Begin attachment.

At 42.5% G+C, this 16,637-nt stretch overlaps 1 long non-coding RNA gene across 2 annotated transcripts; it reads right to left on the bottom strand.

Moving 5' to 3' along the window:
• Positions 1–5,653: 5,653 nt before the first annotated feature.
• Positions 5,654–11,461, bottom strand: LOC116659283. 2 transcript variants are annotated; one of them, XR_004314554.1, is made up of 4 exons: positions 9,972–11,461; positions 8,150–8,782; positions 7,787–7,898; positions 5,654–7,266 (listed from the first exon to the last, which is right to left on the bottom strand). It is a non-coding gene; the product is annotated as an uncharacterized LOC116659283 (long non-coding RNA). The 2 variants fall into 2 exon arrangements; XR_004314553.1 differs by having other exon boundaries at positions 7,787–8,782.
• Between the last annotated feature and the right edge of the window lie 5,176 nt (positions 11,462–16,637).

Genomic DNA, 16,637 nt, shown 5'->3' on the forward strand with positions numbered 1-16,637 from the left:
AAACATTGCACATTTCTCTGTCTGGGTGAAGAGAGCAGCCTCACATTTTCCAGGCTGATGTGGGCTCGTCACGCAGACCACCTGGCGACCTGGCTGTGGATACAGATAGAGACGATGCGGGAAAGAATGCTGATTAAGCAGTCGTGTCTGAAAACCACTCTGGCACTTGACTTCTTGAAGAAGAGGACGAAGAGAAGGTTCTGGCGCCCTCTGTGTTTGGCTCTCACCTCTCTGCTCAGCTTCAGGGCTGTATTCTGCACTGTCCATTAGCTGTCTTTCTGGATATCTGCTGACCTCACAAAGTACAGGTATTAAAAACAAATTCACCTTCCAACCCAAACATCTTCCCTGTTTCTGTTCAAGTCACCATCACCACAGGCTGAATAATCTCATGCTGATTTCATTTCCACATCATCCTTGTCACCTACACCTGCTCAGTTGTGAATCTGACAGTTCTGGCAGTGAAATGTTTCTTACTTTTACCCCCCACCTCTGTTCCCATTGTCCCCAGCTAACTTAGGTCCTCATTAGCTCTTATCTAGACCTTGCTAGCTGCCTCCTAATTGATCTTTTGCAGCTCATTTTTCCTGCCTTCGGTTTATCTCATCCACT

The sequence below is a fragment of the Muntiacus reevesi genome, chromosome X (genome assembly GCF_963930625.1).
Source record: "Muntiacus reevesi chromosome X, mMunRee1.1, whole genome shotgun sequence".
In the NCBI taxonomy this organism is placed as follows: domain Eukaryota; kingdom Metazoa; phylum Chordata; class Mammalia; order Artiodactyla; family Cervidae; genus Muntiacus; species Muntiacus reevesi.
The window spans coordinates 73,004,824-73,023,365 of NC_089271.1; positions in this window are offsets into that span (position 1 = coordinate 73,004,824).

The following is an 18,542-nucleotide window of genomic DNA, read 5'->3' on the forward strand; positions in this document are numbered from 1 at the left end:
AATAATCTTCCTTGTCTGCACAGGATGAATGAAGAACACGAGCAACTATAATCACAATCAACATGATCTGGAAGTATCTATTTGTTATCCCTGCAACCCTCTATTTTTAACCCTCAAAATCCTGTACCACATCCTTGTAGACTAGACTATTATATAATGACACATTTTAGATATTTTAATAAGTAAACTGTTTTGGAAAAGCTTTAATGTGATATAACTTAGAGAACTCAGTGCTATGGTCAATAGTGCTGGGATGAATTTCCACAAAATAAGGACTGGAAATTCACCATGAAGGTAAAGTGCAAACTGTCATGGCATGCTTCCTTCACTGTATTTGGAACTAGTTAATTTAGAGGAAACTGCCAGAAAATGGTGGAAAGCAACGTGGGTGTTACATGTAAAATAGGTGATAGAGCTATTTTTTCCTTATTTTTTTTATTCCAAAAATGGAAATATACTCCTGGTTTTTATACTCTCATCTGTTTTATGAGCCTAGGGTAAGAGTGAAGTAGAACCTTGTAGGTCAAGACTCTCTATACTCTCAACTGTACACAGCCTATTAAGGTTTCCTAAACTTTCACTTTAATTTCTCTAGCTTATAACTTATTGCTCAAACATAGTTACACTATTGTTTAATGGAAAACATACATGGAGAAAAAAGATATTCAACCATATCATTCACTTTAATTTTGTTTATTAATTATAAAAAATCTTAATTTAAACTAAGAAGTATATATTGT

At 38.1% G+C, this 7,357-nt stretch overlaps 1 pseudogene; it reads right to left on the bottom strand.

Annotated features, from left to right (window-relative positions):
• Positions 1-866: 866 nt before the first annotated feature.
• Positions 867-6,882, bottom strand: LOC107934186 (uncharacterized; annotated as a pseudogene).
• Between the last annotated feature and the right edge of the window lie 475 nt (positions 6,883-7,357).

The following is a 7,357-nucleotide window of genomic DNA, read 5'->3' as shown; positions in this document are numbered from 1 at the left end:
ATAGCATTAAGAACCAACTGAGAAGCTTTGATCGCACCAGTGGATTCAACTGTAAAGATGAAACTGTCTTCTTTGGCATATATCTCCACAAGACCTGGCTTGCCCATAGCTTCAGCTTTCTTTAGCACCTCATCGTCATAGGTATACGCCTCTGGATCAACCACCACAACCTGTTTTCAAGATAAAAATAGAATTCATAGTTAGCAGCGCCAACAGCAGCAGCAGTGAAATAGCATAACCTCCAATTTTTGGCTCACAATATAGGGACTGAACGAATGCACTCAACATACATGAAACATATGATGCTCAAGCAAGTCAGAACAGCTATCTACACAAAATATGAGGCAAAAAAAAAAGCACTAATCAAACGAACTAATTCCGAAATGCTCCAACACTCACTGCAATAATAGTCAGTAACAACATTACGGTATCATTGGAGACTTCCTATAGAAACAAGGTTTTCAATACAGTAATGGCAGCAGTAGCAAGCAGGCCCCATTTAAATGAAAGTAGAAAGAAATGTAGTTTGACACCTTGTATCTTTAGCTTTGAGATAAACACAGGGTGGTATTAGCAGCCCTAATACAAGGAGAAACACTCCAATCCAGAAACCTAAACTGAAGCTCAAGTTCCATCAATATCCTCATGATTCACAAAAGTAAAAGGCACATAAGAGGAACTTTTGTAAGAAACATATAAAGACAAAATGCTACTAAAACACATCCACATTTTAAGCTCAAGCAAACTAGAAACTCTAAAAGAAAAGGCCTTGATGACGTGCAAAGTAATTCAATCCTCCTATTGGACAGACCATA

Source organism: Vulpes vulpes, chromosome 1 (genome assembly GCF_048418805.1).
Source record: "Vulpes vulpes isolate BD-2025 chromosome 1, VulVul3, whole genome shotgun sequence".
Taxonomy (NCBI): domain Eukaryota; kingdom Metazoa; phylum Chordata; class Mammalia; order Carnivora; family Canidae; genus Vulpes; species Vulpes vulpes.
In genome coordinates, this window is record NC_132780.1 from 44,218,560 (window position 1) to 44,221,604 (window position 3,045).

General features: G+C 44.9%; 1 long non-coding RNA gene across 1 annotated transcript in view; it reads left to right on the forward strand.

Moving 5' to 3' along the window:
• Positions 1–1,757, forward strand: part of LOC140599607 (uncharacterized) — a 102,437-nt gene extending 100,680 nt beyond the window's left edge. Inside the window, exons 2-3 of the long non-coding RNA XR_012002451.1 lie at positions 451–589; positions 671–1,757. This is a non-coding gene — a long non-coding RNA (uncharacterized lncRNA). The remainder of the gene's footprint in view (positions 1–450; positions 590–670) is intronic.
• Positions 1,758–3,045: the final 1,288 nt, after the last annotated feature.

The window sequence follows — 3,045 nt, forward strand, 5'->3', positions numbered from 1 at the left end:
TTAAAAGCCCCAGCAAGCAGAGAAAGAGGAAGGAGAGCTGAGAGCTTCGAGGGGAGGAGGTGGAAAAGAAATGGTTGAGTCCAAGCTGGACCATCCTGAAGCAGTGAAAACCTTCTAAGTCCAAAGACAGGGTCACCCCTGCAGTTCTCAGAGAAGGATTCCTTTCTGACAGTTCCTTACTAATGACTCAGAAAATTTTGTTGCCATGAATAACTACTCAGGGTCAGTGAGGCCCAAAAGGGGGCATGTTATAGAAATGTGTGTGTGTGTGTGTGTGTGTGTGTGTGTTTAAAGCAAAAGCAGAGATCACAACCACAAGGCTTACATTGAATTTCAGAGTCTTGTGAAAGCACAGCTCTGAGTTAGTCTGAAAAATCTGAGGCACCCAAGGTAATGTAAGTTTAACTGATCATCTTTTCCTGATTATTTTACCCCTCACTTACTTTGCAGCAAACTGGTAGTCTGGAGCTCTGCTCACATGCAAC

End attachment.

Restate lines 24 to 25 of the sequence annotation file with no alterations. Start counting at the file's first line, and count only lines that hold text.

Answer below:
In genome coordinates, this window is record NC_132780.1 from 44,218,560 (window position 1) to 44,221,604 (window position 3,045).

General features: G+C 44.9%; 1 long non-coding RNA gene across 1 annotated transcript in view; it reads left to right on the forward strand.